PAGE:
After two weeks off, I started doing easy sessions, followed by as much rest as I felt like I needed—usually three days. I’ve been slowly increasing volume from there, and increasing intensity as needed. It’s been mostly sport climbing, and that’s been fun since sport climbing isn’t really an area I’ve experimented much with. It’s been fun to gain that fitness and feel what it’s like to have endurance. I’m also slowly increasing bouldering. I’m just getting to the point where I can climb on a Moonboard and, at this point, most sport climbs are within limits for the finger.

Climbing: When you’re in that recovery process are you trying to make sure you don’t feel any pain at all in your finger?

Fultz: Yeah, I mean, that’s where it gets kind of tough. We can resist a lot of pain—people can. Personally, I’m good at talking myself out of pain. I’ll be like, “Oh, that wasn’t that painful; I can try again”—or I’ll be like “Well, it hurts, but maybe this is just making it stronger,” when in truth that might not be reality. When it comes to finger injuries, a good rule of thumb is probably “If it doesn’t feel good, you probably shouldn’t be doing it.” I definitely have to remind myself of that pretty often.

Climbing: How’s the business going—OTG Strength?

Fultz: It’s going awesome. We’re loving it. My wife, Hailey, is the nutrition coach for our clients. I coach the training side. Most of our clients do both concurrently. I prefer it that way because if you’re going through my training plan, it’s pretty intense, and it takes adaptation; I want to make sure our clients are also fueling themselves correctly. We make an exception for people who’ve convinced me that they’ve got their nutrition dialed, but in general it’s important to me that if you’re going through this training, you’re also recovering correctly. Because when I write your program, I’m assuming you’re recovering—that you’re getting the right amount and quality of protein, carbs, and fats, and that you’re getting the right amount of sleep in between your sessions.

Climbing: I will say, that’s the hardest one for me: sleep.

Fultz: Me too. I’m a big fan of naps.

Climbing: What’s next for you?

Fultz: I’m feeling pretty strong again. I’ve climbed 5.14 and V13 in the gym. So I think the next step is to get some volume in outside—to get used to rock again. I’d like to get back on the road, hopefully after the holiday season. By then I should be healed 100 percent, and it gives me some time to get back in shape.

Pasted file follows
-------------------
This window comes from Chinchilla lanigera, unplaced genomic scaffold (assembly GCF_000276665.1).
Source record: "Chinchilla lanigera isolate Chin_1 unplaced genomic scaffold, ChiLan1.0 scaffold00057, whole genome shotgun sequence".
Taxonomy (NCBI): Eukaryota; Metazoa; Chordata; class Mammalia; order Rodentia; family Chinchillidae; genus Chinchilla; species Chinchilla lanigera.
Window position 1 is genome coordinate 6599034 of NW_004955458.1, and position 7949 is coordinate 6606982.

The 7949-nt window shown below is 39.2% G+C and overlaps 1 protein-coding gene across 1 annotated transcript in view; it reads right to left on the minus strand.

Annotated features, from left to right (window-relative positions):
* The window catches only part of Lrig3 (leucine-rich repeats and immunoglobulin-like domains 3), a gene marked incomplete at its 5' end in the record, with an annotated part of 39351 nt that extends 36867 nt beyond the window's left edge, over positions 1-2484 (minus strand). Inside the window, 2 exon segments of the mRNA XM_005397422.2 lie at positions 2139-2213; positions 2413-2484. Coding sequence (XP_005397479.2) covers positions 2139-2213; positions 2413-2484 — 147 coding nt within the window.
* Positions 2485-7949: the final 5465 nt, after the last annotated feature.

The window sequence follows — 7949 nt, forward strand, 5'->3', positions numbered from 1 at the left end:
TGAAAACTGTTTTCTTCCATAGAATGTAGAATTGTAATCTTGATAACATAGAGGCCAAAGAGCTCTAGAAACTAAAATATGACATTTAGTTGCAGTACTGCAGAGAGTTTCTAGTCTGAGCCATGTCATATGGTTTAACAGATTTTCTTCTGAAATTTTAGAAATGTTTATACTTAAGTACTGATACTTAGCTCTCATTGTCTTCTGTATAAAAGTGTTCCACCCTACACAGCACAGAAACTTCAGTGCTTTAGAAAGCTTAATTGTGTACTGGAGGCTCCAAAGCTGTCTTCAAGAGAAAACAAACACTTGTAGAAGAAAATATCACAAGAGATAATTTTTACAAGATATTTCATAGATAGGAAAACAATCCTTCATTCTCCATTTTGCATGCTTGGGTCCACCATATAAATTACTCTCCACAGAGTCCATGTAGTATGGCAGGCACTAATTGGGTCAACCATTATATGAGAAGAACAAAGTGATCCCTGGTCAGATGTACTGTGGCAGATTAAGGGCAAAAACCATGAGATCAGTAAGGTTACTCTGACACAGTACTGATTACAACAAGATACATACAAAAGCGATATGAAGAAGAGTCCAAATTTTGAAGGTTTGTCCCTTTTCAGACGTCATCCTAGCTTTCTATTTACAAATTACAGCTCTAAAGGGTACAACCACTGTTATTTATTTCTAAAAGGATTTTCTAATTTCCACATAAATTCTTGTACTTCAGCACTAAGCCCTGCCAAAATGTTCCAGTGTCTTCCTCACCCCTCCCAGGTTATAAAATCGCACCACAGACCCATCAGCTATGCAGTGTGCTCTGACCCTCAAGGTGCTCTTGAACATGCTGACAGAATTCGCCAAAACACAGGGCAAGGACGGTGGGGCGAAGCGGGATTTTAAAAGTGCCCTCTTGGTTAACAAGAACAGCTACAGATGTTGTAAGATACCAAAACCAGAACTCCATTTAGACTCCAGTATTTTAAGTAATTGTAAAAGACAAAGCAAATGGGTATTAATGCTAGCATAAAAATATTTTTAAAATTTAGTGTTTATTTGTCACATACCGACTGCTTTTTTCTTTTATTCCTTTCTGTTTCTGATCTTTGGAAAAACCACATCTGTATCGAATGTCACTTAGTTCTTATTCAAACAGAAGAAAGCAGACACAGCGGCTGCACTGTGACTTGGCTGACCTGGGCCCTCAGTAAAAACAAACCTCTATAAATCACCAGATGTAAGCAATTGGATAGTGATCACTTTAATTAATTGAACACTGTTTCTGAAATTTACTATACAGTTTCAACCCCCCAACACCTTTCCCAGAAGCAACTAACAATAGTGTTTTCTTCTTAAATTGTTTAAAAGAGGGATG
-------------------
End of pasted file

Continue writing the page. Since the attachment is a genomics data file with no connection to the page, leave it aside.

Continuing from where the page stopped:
Climbing: Any destinations in mind?

Fultz: I’d love to go to Tahoe. I heard they had a pretty bad spell of weather, but I’d like to go at some point. I haven’t spent much time there. Also Bishop and Red Rock this winter. Red Rock for certain. I’m not too sure about the spring since we don’t know what travel restrictions will look like, but I’d like to go abroad if I can.

Climbing: I didn’t know you had anything left to do in Red Rock.

Fultz: [Laughs]. Well, there’s Return of the Sleepwalker.

Climbing: Have you tried that much yet?

Fultz: I have. I tried it with Daniel Woods when he was working it. And, yeah, it’s hard. [Laughs]. But what makes it hard isn’t the moves individually—though they are really difficult—it’s just an insane link. You’re doing a V13 just to get into the start holds of Sleepwalker. But it’s not just doing a V13 into a V16, which, yeah, is really fricking hard. The problem is that all the moves feel kind of the same. They’re all really hard on your biceps. They’re really tick-tacky. You’re pressing really hard on the feet. And it’s just exhausting. The moves on Sleepwalker feel different after you’ve done the first section. You feel like 40 pounds heavier. So, yeah, that’ll take a lot of work. But I’m excited. I don’t have any expectations. It’ll be a fun challenge.

Read More: Interview with Daniel Woods about Return of the Sleepwalker

Climbing: Are you going to go back to Insomniac for revenge at some point? Or is that one doomed by bad memories?

Fultz: [grins]

Fultz: I don’t give up on problems. 

Read More: How Matt Fultz Became on of the World’s Best Boulderers